North Carolina Governor Pat McCrory joined a growing list of state heads asking the President to slow or even halt the flow of Syrian refugees across the country.
“Because of the most recent attacks in Paris and the very real possibility that one of the terrorists entered France as a recent refugee,” McCrory says, “I am now requesting that the President and the federal government cease sending refugees from Syria to North Carolina.”
The list of governors opposing the relocation of Syrian refugees in their states now contains nearly two dozen names, mostly Republican with some Democrat.
President Barack Obama increased the number of refugees the United States would accept from 2,000 up to 10,000 earlier this year.
Concerns over the influx of refugees gained momentum over the weekend after the terrorist attacks in Paris, when a Syrian passport was found by the side of one of the attackers. That raised criticism that ISIS may have implanted attackers in the thousands of Syrians fleeing their war-torn country.
McCrory said North Carolina has a proud tradition and humanitarian obligation to provide a hand up for those in need, including international refugees. But he says that falls behind is paramount responsibility.
“My primary duty as governor is to protect the citizens of North Carolina,” McCrory says, “which is why I’m taking these steps and making this request of the President today.”
McCrory said he wants the federal government to stop relocating Syrian refugees to the Tar Heel state until officials receive more information about and are satisfied with the federal government’s background checks of the immigrants.
“I think what my public safety people are requesting and what I request as governor,” McCrory says, “is that we learn exactly who these people are, what there backgrounds are and we know exactly where they’re being relocated.
“In case there are potential threats, we know where to follow through.”
Chapel Hill Mayor Mark Kleinschmidt signed a letter, along with 17 other mayors, saying their cities are ready and willing to take in even more Syrian refugees than the Obama administration has proposed.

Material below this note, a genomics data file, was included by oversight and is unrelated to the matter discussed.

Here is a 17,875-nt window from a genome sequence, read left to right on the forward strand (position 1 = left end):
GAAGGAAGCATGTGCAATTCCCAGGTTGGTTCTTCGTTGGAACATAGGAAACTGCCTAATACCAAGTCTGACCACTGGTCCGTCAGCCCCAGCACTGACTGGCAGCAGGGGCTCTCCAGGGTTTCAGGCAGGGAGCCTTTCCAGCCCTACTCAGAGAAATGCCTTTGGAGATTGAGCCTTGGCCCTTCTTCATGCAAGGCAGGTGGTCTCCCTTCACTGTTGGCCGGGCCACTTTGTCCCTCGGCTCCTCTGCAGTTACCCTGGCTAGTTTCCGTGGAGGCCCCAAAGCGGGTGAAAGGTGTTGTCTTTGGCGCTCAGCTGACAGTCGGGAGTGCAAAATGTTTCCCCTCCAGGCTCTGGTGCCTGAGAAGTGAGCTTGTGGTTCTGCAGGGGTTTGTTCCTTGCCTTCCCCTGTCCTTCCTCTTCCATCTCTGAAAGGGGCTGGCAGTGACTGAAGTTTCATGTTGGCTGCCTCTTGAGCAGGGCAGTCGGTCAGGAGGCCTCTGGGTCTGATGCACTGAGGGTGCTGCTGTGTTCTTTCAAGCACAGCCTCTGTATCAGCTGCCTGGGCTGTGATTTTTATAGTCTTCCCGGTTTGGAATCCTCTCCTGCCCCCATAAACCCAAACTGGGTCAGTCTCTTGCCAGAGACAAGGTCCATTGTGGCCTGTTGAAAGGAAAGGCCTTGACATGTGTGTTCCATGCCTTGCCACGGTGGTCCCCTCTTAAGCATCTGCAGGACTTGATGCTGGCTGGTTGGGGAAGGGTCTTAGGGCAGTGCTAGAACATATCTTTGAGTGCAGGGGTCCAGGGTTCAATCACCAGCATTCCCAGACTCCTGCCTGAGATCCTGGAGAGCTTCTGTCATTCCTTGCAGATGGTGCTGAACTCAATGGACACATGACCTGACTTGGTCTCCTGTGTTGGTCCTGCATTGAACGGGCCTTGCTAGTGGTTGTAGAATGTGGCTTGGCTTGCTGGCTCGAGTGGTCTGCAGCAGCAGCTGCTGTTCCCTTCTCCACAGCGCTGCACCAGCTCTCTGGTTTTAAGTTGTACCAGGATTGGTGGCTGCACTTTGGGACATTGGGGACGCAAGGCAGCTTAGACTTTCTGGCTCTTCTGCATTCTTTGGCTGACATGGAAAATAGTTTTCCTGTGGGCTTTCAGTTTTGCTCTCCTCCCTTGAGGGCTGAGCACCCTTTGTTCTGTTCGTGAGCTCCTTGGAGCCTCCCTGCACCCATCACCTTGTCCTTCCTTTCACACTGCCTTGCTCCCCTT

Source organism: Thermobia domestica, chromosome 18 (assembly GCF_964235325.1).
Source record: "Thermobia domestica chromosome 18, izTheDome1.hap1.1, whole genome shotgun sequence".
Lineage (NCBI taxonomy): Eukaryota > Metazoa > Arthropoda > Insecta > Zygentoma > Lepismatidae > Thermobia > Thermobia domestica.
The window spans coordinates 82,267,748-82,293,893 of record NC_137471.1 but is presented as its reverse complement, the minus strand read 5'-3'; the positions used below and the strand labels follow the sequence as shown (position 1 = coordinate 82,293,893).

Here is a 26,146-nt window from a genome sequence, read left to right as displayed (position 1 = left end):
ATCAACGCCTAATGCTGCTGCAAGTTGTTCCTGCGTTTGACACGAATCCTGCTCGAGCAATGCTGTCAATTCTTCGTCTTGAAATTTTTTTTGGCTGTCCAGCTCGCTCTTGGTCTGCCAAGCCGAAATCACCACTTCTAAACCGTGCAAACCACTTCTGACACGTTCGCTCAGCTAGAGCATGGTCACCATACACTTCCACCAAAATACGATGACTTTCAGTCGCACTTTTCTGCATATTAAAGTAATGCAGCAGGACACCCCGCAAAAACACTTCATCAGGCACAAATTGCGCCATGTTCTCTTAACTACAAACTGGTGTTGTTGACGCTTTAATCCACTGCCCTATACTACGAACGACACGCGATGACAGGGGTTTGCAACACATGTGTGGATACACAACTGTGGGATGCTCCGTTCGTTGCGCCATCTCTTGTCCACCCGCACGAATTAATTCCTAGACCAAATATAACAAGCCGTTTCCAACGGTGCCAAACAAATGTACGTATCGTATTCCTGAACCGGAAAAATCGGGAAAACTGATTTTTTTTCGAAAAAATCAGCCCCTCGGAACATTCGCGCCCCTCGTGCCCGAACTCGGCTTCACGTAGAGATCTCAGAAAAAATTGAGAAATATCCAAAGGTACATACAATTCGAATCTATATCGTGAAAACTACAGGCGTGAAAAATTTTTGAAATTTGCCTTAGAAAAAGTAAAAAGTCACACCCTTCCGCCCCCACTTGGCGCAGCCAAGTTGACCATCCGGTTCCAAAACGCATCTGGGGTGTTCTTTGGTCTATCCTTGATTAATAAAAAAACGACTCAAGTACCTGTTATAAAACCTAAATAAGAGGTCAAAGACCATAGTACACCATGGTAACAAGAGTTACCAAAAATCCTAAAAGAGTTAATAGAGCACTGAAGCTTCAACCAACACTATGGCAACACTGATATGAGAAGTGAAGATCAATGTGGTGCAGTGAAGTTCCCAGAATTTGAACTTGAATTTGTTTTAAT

North Carolina is currently home to 59 Syrian refugees, according to McCrory.
“We have received almost little or no security information about those refugees on their backgrounds, even possibly their names in certain circumstances,” McCrory says. “We are asking for more additional collaboration and basic information, such as where these refugees are now residing.”
McCrory says top state officials are currently examining legal options if the President does not heed the request of the governors.
Congressman David Price issued a statement Monday evening saying that “closing our borders to refugees fleeing the Syrian civil war not only flies in the face of our national values of protecting the persecuted and providing refuge for the oppressed; it also undermines our nation’s standing in the world and our ability to confront the scourge of violent extremism.”
Price went on to say that “refugees from Syria are already subject to an extensive vetting process designed to ensure the safety of the families and communities in which they are placed.”
Price adds that keeping Americans safe at home and abroad is paramount but to “conflate refugees with terrorists doesn’t make us safer; it merely perpetuates and environment of suspicion and anxiety and risks lending more credibility to terrorist propaganda and recruitment efforts.”
Experts maintain there is little to no legal footing for states to reject refugees.